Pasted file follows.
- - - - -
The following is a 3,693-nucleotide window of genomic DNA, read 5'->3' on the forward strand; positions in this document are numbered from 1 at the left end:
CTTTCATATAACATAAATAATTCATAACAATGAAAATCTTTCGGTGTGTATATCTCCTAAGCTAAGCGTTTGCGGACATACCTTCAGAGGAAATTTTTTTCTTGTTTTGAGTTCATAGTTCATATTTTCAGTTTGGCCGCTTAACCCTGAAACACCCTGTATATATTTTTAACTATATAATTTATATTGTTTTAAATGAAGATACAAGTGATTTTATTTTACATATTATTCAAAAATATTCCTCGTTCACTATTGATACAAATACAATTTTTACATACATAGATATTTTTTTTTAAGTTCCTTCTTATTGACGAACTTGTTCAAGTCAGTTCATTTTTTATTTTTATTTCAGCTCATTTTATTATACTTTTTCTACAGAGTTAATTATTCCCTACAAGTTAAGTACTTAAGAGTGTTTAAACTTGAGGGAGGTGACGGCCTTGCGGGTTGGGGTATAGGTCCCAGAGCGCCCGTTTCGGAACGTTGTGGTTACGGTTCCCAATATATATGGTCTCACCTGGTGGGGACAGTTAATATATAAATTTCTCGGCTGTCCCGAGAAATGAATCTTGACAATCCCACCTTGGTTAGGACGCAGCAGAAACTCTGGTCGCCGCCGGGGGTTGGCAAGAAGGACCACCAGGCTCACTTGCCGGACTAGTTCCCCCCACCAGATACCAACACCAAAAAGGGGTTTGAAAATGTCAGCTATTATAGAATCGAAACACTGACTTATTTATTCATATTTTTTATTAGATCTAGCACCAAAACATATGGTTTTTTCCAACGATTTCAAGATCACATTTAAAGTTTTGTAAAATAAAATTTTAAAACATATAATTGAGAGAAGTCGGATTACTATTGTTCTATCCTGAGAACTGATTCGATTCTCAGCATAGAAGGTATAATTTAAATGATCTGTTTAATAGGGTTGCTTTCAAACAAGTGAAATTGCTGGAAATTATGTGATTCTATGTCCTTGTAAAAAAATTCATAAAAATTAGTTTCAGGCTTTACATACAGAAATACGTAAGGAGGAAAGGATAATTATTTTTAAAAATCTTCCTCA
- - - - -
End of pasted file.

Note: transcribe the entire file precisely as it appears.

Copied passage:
The following is a 3,693-nucleotide window of genomic DNA, read 5'->3' on the forward strand; positions in this document are numbered from 1 at the left end:
CTTTCATATAACATAAATAATTCATAACAATGAAAATCTTTCGGTGTGTATATCTCCTAAGCTAAGCGTTTGCGGACATACCTTCAGAGGAAATTTTTTTCTTGTTTTGAGTTCATAGTTCATATTTTCAGTTTGGCCGCTTAACCCTGAAACACCCTGTATATATTTTTAACTATATAATTTATATTGTTTTAAATGAAGATACAAGTGATTTTATTTTACATATTATTCAAAAATATTCCTCGTTCACTATTGATACAAATACAATTTTTACATACATAGATATTTTTTTTTAAGTTCCTTCTTATTGACGAACTTGTTCAAGTCAGTTCATTTTTTATTTTTATTTCAGCTCATTTTATTATACTTTTTCTACAGAGTTAATTATTCCCTACAAGTTAAGTACTTAAGAGTGTTTAAACTTGAGGGAGGTGACGGCCTTGCGGGTTGGGGTATAGGTCCCAGAGCGCCCGTTTCGGAACGTTGTGGTTACGGTTCCCAATATATATGGTCTCACCTGGTGGGGACAGTTAATATATAAATTTCTCGGCTGTCCCGAGAAATGAATCTTGACAATCCCACCTTGGTTAGGACGCAGCAGAAACTCTGGTCGCCGCCGGGGGTTGGCAAGAAGGACCACCAGGCTCACTTGCCGGACTAGTTCCCCCCACCAGATACCAACACCAAAAAGGGGTTTGAAAATGTCAGCTATTATAGAATCGAAACACTGACTTATTTATTCATATTTTTTATTAGATCTAGCACCAAAACATATGGTTTTTTCCAACGATTTCAAGATCACATTTAAAGTTTTGTAAAATAAAATTTTAAAACATATAATTGAGAGAAGTCGGATTACTATTGTTCTATCCTGAGAACTGATTCGATTCTCAGCATAGAAGGTATAATTTAAATGATCTGTTTAATAGGGTTGCTTTCAAACAAGTGAAATTGCTGGAAATTATGTGATTCTATGTCCTTGTAAAAAAATTCATAAAAATTAGTTTCAGGCTTTACATACAGAAATACGTAAGGAGGAAAGGATAATTATTTTTAAAAATCTTCCTCA